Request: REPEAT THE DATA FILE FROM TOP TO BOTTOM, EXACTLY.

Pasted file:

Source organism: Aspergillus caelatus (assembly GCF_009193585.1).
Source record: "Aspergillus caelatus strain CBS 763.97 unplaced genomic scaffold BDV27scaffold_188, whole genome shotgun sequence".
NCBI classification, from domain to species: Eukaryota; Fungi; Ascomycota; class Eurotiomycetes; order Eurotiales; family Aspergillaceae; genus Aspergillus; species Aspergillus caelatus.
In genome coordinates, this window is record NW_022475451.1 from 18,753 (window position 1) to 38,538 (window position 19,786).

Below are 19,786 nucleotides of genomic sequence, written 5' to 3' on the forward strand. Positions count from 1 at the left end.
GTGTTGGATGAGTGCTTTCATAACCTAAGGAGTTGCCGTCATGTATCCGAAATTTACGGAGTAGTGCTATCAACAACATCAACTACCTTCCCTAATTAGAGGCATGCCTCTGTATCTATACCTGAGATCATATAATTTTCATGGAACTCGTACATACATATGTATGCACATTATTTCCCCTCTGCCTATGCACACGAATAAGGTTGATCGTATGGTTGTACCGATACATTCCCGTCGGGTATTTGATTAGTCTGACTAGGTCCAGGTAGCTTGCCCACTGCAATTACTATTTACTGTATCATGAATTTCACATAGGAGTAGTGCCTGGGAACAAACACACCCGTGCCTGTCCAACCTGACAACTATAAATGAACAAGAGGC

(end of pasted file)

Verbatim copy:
Source organism: Aspergillus caelatus (assembly GCF_009193585.1).
Source record: "Aspergillus caelatus strain CBS 763.97 unplaced genomic scaffold BDV27scaffold_188, whole genome shotgun sequence".
NCBI classification, from domain to species: Eukaryota; Fungi; Ascomycota; class Eurotiomycetes; order Eurotiales; family Aspergillaceae; genus Aspergillus; species Aspergillus caelatus.
In genome coordinates, this window is record NW_022475451.1 from 18,753 (window position 1) to 38,538 (window position 19,786).

Below are 19,786 nucleotides of genomic sequence, written 5' to 3' on the forward strand. Positions count from 1 at the left end.
GTGTTGGATGAGTGCTTTCATAACCTAAGGAGTTGCCGTCATGTATCCGAAATTTACGGAGTAGTGCTATCAACAACATCAACTACCTTCCCTAATTAGAGGCATGCCTCTGTATCTATACCTGAGATCATATAATTTTCATGGAACTCGTACATACATATGTATGCACATTATTTCCCCTCTGCCTATGCACACGAATAAGGTTGATCGTATGGTTGTACCGATACATTCCCGTCGGGTATTTGATTAGTCTGACTAGGTCCAGGTAGCTTGCCCACTGCAATTACTATTTACTGTATCATGAATTTCACATAGGAGTAGTGCCTGGGAACAAACACACCCGTGCCTGTCCAACCTGACAACTATAAATGAACAAGAGGC